By David Restaino

The Department of Health and Human Services’ (HHS) Office of Inspector General (OIG) has been busy combating fraud and abuse over the last few years – the monies it has recovered more than doubled from 2006 to 2010, topping $4 billion in fiscal year 2010 alone. And OIG’s enforcement efforts will undoubtedly increase because of the balanced budget pressure in Washington.

With this in mind, the OIG’s recently released Work Plan for Fiscal Year 2012 provides the regulated community with a roadmap of the areas that will receive additional scrutiny from OIG. These include:

● Payment systems controls that identify high cumulative Part B payments made to physicians;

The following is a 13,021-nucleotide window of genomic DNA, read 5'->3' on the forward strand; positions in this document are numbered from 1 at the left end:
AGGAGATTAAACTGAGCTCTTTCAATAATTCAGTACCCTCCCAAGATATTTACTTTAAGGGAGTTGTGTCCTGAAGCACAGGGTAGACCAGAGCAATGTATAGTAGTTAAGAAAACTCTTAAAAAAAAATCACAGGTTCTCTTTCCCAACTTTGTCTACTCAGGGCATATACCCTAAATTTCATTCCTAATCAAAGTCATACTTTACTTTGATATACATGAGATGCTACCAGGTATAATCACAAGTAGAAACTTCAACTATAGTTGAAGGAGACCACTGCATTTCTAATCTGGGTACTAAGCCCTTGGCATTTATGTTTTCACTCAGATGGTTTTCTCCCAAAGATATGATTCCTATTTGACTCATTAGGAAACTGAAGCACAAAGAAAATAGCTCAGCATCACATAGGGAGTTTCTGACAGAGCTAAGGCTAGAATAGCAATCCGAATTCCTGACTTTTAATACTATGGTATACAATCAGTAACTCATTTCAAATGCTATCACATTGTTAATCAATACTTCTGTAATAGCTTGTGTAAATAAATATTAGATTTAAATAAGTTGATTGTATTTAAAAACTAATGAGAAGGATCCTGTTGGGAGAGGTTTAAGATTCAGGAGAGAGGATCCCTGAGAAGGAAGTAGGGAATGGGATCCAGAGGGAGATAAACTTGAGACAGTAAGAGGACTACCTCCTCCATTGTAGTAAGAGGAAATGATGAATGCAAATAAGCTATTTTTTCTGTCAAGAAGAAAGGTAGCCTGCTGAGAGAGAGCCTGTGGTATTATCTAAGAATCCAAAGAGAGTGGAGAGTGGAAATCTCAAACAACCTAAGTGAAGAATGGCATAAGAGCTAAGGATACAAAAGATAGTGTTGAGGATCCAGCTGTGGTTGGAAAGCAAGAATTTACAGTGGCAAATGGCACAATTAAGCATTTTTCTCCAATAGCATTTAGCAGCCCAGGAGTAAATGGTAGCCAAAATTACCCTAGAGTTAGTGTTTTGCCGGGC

● Claim submission practices of, and private contracts entered into by, physicians who have opted out of Medicare;
● Physicians’ coding on Part B claims, for services performed in ambulatory surgical centers and hospital outpatient departments;
● Providers’ compliance with assignment rules relating to billings that exceed Medicare-allowable amounts; and
● Part B payments for chiropractic services.

This list only skims the surface of those “new” areas of OIG focus, and does not take into account its existing areas of investigation.

Moreover, these priorities also extend beyond fines and penalties and also cover exclusion of individuals from participation in federal health care programs. For instance, in fiscal year 2010, over 3,300 individuals and entities were excluded from such participation. A recent Government Accountability Office (GAO) report criticized HHS and suggested that it should be paying greater attention to its suspension and debarment programs, by perfecting its use of staff and developing guidance to implement these programs. Assuming HHS follows even some of these recommendations, we can also expect to see more suspensions and debarments in the coming year.